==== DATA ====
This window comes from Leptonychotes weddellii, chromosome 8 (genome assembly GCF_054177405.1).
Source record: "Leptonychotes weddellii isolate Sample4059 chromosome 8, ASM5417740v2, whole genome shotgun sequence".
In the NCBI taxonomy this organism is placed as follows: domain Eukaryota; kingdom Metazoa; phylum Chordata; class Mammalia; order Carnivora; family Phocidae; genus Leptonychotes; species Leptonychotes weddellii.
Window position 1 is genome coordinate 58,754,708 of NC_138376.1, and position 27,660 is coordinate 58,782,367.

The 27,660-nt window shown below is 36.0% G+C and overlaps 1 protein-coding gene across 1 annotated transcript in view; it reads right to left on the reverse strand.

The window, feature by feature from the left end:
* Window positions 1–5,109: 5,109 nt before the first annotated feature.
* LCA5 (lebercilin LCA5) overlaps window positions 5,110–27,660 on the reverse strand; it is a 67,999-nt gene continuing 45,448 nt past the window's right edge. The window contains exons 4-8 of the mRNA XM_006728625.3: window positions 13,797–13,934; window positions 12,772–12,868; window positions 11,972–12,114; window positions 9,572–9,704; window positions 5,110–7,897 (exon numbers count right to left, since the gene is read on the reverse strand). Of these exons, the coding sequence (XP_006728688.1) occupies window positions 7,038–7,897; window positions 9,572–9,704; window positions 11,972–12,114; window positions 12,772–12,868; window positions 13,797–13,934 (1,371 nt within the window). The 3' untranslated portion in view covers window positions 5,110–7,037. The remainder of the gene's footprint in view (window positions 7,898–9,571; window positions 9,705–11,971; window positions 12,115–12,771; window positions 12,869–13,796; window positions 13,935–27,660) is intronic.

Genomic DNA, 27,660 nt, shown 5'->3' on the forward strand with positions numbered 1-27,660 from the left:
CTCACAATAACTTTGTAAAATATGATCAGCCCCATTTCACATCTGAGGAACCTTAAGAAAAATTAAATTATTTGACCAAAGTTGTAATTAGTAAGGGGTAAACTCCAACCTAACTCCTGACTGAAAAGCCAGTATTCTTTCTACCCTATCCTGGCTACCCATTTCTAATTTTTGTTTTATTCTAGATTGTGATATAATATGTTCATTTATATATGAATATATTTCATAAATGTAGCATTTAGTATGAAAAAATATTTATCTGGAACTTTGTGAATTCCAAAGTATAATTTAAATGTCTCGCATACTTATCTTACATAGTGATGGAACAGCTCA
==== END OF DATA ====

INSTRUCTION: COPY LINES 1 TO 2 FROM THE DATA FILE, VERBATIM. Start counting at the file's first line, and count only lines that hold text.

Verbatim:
This window comes from Leptonychotes weddellii, chromosome 8 (genome assembly GCF_054177405.1).
Source record: "Leptonychotes weddellii isolate Sample4059 chromosome 8, ASM5417740v2, whole genome shotgun sequence".